He could perceive no one.

"Could the boy have loosened the rope?" he asked himself hurriedly.

Even in that case, as the window was nailed so that it could not be opened, and the door was bolted, there seemed no way of escape. His eyes eagerly explored other portions of the cabin, but he could not catch a glimpse of Kit.

He rushed round to the front, and in an excitement which Stubbs could not understand, pulled the bolt back with a jerk.

"What's the matter, Dick?" asked Stubbs, staring.

Dick Hayden did not answer, but threw open the door.

He strode in, and peeped here and there.

"The boy's gone!" he said hoarsely, to Stubbs, who followed close behind.

"Gone!" echoed Stubbs, in blank amazement. "How did he get away?"

"That's the question," responded Dick, growling.

"Well, I'm--flabbergasted! There's witchery here!"

Dick Hayden bent over and picked up the pieces of rope which lay in the corner where the prisoner had been placed. He examined the ends, and said briefly, turning to Stubbs: "They've been cut!"

"So they have, Dick. Who in natur' could have done it? Perhaps the kid did it himself. Might have had a knife in his pocket."

"Don't be a fool, Stubbs! Supposin' he'd done it, how was he goin' to get out?"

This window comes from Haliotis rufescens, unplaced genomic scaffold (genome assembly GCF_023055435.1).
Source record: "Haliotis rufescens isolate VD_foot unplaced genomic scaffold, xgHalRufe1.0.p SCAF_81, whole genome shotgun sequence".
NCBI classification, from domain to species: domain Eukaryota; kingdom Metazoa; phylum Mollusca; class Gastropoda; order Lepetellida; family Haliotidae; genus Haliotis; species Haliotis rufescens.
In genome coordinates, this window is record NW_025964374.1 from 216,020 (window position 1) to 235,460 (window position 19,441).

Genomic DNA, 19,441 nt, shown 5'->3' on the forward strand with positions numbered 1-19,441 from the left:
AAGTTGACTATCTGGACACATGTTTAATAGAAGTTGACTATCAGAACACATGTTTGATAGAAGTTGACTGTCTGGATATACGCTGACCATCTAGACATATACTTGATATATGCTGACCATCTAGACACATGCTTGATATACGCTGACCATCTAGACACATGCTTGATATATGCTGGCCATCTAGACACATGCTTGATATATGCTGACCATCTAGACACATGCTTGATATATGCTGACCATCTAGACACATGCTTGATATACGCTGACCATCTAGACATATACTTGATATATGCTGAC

"That's what beats me!"

"Somebody must have let him out."

"Do you think it's his circus friends?"

"No; they're all in Groveton. Somebody must have been passin' and heard the boy holler, and let him out."

"What are you goin' to do about it, Dick?"

"Goin' to sit down and take a smoke. It may give me an idea."

It will be noticed that of these two, Dick Hayden, as the bolder and stronger spirit, was the leader, and Bob Stubbs the subservient follower. Stubbs was no less brutal, when occasion served, but he was not self reliant. He wanted some one to lead the way, and he was willing to follow.

The two men sat down beside the cabin, and lit their pipes. Nothing was said for a time. Dick seemed disinclined to conversation, and Stubbs was always disposed to be silent when enjoying a smoke.

The smoke continued for twenty minutes or more.

Finally Dick withdrew the pipe from his mouth.

"Well, Dick, what do you think about it? What shall we do?" inquired his friend.

"I am going to foller the kid."

"But you don't know where he's gone," replied Stubbs.

"No; but I may strike his track. Are you with me?"

"Of course I am."

"Then listen to me. The one that let the boy out knows the neighborhood. The boy would naturally want to go to Groveton, and likely he would be directed to Stover. If the kid had any money, he would ask Stover to drive him over, or else he would foot it."